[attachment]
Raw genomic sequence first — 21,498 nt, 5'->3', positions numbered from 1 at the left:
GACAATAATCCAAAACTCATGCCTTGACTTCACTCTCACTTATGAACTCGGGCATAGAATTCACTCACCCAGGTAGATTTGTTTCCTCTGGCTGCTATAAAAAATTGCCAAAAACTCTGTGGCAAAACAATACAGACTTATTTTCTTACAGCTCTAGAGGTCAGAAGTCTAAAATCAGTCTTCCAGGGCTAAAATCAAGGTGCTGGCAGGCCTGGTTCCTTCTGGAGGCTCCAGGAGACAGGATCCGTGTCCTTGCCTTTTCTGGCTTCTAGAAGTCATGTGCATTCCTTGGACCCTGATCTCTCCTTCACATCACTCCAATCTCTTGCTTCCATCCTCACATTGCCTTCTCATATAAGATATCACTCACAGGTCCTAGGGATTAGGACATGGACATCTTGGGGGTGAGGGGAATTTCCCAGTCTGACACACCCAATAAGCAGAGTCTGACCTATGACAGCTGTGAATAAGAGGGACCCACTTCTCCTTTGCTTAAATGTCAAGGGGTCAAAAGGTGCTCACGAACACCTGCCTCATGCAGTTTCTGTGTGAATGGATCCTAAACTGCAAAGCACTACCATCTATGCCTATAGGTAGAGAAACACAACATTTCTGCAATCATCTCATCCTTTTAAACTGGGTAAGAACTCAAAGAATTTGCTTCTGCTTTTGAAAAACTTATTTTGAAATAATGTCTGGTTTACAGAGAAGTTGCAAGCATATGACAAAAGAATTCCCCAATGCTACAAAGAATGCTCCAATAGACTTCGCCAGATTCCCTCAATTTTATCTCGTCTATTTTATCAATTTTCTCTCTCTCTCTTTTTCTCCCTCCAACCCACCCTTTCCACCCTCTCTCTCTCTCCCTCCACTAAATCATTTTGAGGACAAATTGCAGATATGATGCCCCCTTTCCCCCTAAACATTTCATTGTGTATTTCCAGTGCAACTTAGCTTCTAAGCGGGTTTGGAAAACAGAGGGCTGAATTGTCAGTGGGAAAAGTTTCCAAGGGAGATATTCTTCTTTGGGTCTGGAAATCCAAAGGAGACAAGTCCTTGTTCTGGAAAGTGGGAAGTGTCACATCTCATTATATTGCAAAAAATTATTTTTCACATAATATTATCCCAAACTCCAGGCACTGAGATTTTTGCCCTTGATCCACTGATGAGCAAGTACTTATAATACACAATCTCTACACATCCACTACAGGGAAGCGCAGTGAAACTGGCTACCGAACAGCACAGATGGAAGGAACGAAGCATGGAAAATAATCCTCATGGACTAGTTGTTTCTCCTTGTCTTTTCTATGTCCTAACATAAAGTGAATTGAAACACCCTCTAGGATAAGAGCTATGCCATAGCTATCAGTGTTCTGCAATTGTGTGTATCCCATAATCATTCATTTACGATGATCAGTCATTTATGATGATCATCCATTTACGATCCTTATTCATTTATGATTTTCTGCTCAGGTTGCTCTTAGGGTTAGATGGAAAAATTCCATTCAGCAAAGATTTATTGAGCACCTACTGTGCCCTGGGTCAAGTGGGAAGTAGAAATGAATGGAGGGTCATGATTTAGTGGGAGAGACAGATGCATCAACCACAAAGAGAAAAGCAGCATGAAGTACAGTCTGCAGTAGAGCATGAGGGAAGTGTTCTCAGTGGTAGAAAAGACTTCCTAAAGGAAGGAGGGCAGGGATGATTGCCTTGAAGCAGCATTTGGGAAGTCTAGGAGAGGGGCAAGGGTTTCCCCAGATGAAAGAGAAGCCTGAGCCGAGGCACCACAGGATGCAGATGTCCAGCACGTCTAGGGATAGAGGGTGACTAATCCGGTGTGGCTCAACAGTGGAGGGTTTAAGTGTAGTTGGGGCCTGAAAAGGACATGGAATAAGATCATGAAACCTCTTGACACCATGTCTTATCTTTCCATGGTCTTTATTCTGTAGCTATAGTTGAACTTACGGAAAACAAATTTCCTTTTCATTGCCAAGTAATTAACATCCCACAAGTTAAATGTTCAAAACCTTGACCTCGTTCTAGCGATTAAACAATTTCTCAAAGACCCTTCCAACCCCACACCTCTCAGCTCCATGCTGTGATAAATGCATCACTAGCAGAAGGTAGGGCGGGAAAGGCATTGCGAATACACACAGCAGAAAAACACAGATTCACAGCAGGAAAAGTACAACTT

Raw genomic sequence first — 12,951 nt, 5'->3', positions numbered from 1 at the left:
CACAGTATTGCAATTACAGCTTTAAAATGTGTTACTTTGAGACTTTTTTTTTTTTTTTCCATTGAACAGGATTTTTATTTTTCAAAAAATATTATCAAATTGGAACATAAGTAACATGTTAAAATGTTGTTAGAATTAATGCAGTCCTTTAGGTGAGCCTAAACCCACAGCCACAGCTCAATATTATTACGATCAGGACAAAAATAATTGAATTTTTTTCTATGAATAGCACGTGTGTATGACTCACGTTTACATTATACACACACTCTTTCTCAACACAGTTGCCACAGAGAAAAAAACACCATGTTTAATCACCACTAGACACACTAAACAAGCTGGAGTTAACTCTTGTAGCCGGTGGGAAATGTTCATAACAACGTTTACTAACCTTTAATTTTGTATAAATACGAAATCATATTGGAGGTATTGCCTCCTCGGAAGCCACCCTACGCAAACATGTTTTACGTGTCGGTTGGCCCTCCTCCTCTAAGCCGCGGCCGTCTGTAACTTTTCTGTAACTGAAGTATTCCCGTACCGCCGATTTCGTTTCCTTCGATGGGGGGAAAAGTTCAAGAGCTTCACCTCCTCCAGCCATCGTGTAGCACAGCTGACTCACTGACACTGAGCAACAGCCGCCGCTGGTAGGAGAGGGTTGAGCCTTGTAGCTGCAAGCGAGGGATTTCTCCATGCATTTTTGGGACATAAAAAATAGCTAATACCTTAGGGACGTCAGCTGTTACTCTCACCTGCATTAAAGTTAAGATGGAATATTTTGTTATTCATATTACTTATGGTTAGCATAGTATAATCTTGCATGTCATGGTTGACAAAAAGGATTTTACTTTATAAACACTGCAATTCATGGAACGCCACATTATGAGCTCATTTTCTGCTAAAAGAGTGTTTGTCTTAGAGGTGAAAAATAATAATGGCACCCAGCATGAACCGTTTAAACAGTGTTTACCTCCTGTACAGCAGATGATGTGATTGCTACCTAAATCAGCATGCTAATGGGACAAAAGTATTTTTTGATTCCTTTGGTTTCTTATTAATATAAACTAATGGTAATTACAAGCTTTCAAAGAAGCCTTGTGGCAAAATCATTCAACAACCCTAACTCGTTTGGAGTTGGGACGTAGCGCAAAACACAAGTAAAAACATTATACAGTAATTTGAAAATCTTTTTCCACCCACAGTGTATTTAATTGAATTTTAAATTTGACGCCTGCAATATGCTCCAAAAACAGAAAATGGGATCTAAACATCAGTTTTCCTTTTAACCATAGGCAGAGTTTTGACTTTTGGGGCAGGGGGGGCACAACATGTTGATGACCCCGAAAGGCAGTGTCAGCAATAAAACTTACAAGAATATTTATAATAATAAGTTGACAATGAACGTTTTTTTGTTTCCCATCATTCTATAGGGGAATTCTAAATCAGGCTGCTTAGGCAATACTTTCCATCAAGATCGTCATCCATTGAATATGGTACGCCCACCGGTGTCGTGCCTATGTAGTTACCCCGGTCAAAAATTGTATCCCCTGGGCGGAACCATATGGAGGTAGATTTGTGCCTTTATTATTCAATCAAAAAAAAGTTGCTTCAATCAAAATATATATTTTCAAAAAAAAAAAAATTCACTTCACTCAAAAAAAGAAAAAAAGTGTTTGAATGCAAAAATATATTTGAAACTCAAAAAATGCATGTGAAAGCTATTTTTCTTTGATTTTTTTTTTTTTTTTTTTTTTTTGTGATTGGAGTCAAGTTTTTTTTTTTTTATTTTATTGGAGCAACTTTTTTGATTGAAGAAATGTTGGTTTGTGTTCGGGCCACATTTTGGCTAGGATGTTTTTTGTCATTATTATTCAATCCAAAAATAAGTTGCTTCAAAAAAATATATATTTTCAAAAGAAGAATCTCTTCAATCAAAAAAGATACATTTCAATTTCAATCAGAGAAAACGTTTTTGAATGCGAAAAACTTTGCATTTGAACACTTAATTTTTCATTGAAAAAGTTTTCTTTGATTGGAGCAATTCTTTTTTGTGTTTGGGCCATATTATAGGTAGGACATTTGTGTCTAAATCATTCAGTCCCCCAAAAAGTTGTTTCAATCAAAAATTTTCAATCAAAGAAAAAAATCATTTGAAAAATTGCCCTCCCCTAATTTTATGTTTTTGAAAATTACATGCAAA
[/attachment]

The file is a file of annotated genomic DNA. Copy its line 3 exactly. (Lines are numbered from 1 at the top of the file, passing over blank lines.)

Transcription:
Raw genomic sequence first — 12,951 nt, 5'->3', positions numbered from 1 at the left: